Movie Reviews - Featured Films » Epic Films - Musical

West Side Story Movie Review

tony robert robbins wise

1961 – Robert Wise, Jerome Robbins –

This energetic musical inspired by Romeo and Juliet places the familiar story in 1950s New York among rival street gangs, the Jets (composed of Anglos) and the Sharks (composed of Puerto Ricans). Exteriors were shot at the current site of the Lincoln Center Performing Arts complex. Based on the stage play written by Arthur Laurents and directed by Jerome Robbins and retaining the brilliant Leonard Bernstein/Stephen Sondheim score, West Side Story tells of the ill-fated love between Tony (Richard Beymer), former member of the Jets, and Maria (Natalie Wood), sister to the leader of the Sharks, Bernardo (George Chakiris). After falling in love at first sight while at a dance, Tony and Maria find themselves in the midst of increasing conflict between the two gangs as the lovers defy the loyalties and biases of their respective backgrounds. Ultimately, immature gang mentality, violence, and prejudice run their course and result in tragedy for the two.

On one level, West Side Story is intriguing for the way it utilizes and reinterprets the plot of Shakespeare's play to comment on street gang life in the mid-twentieth century. The real magic of the film, however, lies in its ability to transport the audience into the surrealistic world of its unfolding drama. With enjoyable songs that capture the mood of the moment, thrilling choreographed movements that turn fights into dances and dances into silent conversations, and striking images that result from both the production design and the kinetic energy of the camera, West Side Story creates a fascinating backdrop for the tale of the “star-crossed” lovers. Even the love between Tony and Maria, which is at once magical, intense, and fervently devoted, manages to remain believable. Wood and Beymer had their singing voices dubbed by Marni Nixon and Jim Bryant, respectively, while Rita Moreno was vocally bolstered by Betty Wand.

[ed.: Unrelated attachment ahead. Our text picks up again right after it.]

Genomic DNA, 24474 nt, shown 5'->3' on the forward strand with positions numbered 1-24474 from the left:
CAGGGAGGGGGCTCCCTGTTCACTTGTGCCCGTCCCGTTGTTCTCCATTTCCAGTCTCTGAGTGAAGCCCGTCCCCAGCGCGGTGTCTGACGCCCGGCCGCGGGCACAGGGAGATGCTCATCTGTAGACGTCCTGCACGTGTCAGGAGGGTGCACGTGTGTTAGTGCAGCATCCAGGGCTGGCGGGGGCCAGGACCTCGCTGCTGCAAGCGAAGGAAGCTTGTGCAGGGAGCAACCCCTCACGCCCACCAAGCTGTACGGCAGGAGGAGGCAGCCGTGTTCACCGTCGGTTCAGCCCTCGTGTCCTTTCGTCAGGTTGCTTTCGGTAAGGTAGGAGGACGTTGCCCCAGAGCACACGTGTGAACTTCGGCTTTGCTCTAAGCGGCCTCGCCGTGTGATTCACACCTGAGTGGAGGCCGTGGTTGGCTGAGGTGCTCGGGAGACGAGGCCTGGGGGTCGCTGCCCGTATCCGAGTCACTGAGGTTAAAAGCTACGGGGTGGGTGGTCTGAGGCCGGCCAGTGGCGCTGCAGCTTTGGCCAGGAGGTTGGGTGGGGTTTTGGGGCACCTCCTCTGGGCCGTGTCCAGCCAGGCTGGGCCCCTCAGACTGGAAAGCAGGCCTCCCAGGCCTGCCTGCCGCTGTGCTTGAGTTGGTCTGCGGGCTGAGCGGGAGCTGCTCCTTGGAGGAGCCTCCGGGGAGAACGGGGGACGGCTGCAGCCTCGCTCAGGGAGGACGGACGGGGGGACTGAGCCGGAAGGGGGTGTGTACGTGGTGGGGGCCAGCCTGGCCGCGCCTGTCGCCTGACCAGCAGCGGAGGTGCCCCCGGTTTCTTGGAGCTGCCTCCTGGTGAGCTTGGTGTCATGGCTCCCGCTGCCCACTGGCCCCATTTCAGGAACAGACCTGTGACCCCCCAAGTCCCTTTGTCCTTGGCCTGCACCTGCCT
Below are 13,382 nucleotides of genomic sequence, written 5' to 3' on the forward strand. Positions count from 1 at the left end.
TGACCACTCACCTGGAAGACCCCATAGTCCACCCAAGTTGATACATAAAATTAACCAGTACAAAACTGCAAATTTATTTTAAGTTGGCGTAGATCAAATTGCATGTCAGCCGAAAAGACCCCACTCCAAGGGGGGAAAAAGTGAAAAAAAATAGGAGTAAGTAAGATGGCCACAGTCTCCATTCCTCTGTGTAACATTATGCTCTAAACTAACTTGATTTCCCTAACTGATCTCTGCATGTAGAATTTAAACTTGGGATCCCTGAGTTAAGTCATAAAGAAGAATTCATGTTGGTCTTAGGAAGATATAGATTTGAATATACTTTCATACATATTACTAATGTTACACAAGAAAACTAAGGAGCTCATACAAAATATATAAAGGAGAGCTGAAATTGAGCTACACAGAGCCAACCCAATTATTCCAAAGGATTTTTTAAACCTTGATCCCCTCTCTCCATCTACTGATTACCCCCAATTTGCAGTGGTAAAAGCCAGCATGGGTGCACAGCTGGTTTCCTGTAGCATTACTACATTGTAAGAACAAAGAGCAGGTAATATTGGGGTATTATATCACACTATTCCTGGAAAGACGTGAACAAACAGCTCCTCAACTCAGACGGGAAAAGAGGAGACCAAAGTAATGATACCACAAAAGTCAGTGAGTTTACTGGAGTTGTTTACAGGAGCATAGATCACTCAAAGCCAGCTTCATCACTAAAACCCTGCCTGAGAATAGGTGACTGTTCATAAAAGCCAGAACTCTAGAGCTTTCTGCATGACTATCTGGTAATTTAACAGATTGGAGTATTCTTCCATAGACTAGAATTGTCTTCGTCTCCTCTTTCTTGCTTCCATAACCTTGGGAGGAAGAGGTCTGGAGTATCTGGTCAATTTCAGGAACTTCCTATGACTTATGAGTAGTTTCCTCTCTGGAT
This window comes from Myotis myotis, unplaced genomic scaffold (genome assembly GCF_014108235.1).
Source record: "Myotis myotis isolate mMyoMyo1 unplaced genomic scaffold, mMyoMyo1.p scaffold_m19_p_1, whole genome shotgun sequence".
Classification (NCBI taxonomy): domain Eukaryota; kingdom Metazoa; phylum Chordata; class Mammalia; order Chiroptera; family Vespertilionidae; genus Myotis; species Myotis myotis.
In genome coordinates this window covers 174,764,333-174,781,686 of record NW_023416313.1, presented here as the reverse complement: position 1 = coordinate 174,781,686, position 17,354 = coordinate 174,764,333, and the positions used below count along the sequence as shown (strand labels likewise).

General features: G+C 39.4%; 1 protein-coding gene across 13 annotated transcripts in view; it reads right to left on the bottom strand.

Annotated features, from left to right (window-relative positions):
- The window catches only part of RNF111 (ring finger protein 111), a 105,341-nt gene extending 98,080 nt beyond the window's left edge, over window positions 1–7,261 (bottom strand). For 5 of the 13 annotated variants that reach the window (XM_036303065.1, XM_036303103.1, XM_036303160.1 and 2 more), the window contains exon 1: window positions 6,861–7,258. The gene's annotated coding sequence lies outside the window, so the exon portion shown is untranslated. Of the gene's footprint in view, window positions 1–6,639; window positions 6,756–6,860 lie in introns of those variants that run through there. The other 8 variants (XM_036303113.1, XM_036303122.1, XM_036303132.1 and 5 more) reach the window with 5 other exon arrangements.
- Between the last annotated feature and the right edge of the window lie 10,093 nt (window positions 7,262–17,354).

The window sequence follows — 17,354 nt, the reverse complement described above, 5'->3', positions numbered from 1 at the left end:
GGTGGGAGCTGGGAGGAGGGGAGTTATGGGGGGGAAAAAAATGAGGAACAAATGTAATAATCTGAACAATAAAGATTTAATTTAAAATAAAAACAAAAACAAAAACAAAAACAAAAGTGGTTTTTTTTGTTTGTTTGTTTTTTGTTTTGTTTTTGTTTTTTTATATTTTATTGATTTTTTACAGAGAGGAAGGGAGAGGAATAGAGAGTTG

Throughout the film, though especially during the musical numbers, directors Robert Wise and Jerome Robbins choreograph and edit smoothly paced sequences, each of which seems to tell a little story. The night of the rumble, for instance, includes a sequence prior to the actual confrontation that pieces together, in the form of continuing verses in the same song, parallel events from different characters' perspectives as they all prepare for the night; the flow of images, movement, and sound in this sequence is so harmonious and vibrant that the sequence could be described as a dance itself. The final scene brings the drama to an end with a somber sequence, also artistically choreographed, that closes the curtain on Tony's and Maria's struggle to love each other against all opposition, but it also offers a glimmer of hope that the tragedy may help lead to peace.

Songs: “Prologue,” “Jet Song,” “Something's Coming,” “Dance at the Gym,” “Maria,” “America,” “Tonight,” “One Hand, One Heart,” “Gee, Officer Krupke,” “A Boy Like That,” “I Feel Pretty,” “Quintet,” and “Somewhere.”

Cast: Natalie Wood (Maria), Richard Beymer (Tony), Russ Tamblyn (Riff), Rita Moreno (Anita), George Chakiris (Bernardo), Simon Oakland (Lieutenant Schrank), Ned Glass (Doc), William Bramley (Officer Krupke), Tucker Smith (Ice), Tony Mordente (Action), David Winters (A-Rab), Eliot Field (Baby John), Bert Michaels (Snowboy), David Bean (Tiger), Robert Banas (Joyboy), John Astin (Glad Hand) Screenwriter: Arthur Laurents, Ernest Lehman Cinematog-rapher: Daniel L. Fapp Composer: Leonard Bernstein Producer: Robert Wise and Saul Chapin for Twentieth Century Fox Running Time: 151 minutes Format: VHS, LV Awards: Academy Awards 1961: Art Direction/Set Decoration, Color Cinematography, Costume Design (Color), Director (Robert Wise, Jerome Robbins), Editing, Picture, Sound, Supporting Actor (George Chakiris), Supporting Actress (Rita Moreno), Scoring of a Musical; Nominations: Adapted Screenplay (Arthur Laurents, Ernest Lehman); Directors Guild of America Awards, 1961: Director (Robert Wise), Director (Jerome Robbins); Golden Globe Awards, 1962: Film—Musical/Comedy, Supporting Actor (George Chakiris), Supporting Actress (Rita Moreno); New York Film Critics Awards 1961: Film Box Office: $19M.

They Might Be Giants … Movie Review [next] [back] South Pacific Movie Review

User Comments

Your email address will be altered so spam harvesting bots can't read it easily.
Hide my email completely instead?

Cancel or